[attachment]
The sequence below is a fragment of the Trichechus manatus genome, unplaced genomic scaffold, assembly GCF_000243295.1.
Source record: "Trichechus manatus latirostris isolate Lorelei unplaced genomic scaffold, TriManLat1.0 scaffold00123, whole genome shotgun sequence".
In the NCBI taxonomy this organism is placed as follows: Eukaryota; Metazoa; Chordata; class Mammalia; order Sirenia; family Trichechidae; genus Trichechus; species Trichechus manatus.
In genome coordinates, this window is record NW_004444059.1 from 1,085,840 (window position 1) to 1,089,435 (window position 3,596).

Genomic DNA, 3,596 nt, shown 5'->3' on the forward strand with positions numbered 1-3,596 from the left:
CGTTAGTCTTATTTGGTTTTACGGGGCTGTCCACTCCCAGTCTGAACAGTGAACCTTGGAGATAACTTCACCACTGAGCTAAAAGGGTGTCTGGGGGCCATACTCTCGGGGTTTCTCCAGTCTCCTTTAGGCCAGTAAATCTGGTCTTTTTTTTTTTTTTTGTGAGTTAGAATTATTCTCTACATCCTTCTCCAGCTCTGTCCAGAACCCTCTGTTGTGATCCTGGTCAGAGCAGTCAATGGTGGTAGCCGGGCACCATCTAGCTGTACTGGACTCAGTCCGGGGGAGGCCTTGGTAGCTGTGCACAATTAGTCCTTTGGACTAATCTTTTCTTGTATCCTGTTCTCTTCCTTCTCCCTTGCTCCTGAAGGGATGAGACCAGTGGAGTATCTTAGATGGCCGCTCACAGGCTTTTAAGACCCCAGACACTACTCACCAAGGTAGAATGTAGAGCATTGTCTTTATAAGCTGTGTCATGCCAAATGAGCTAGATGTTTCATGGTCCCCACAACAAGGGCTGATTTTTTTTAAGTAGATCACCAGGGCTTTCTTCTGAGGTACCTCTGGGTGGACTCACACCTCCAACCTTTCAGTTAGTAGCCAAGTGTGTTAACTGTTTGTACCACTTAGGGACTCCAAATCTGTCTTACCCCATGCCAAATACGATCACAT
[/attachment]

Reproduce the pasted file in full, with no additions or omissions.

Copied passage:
The sequence below is a fragment of the Trichechus manatus genome, unplaced genomic scaffold, assembly GCF_000243295.1.
Source record: "Trichechus manatus latirostris isolate Lorelei unplaced genomic scaffold, TriManLat1.0 scaffold00123, whole genome shotgun sequence".
In the NCBI taxonomy this organism is placed as follows: Eukaryota; Metazoa; Chordata; class Mammalia; order Sirenia; family Trichechidae; genus Trichechus; species Trichechus manatus.
In genome coordinates, this window is record NW_004444059.1 from 1,085,840 (window position 1) to 1,089,435 (window position 3,596).

Genomic DNA, 3,596 nt, shown 5'->3' on the forward strand with positions numbered 1-3,596 from the left:
CGTTAGTCTTATTTGGTTTTACGGGGCTGTCCACTCCCAGTCTGAACAGTGAACCTTGGAGATAACTTCACCACTGAGCTAAAAGGGTGTCTGGGGGCCATACTCTCGGGGTTTCTCCAGTCTCCTTTAGGCCAGTAAATCTGGTCTTTTTTTTTTTTTTTGTGAGTTAGAATTATTCTCTACATCCTTCTCCAGCTCTGTCCAGAACCCTCTGTTGTGATCCTGGTCAGAGCAGTCAATGGTGGTAGCCGGGCACCATCTAGCTGTACTGGACTCAGTCCGGGGGAGGCCTTGGTAGCTGTGCACAATTAGTCCTTTGGACTAATCTTTTCTTGTATCCTGTTCTCTTCCTTCTCCCTTGCTCCTGAAGGGATGAGACCAGTGGAGTATCTTAGATGGCCGCTCACAGGCTTTTAAGACCCCAGACACTACTCACCAAGGTAGAATGTAGAGCATTGTCTTTATAAGCTGTGTCATGCCAAATGAGCTAGATGTTTCATGGTCCCCACAACAAGGGCTGATTTTTTTTAAGTAGATCACCAGGGCTTTCTTCTGAGGTACCTCTGGGTGGACTCACACCTCCAACCTTTCAGTTAGTAGCCAAGTGTGTTAACTGTTTGTACCACTTAGGGACTCCAAATCTGTCTTACCCCATGCCAAATACGATCACAT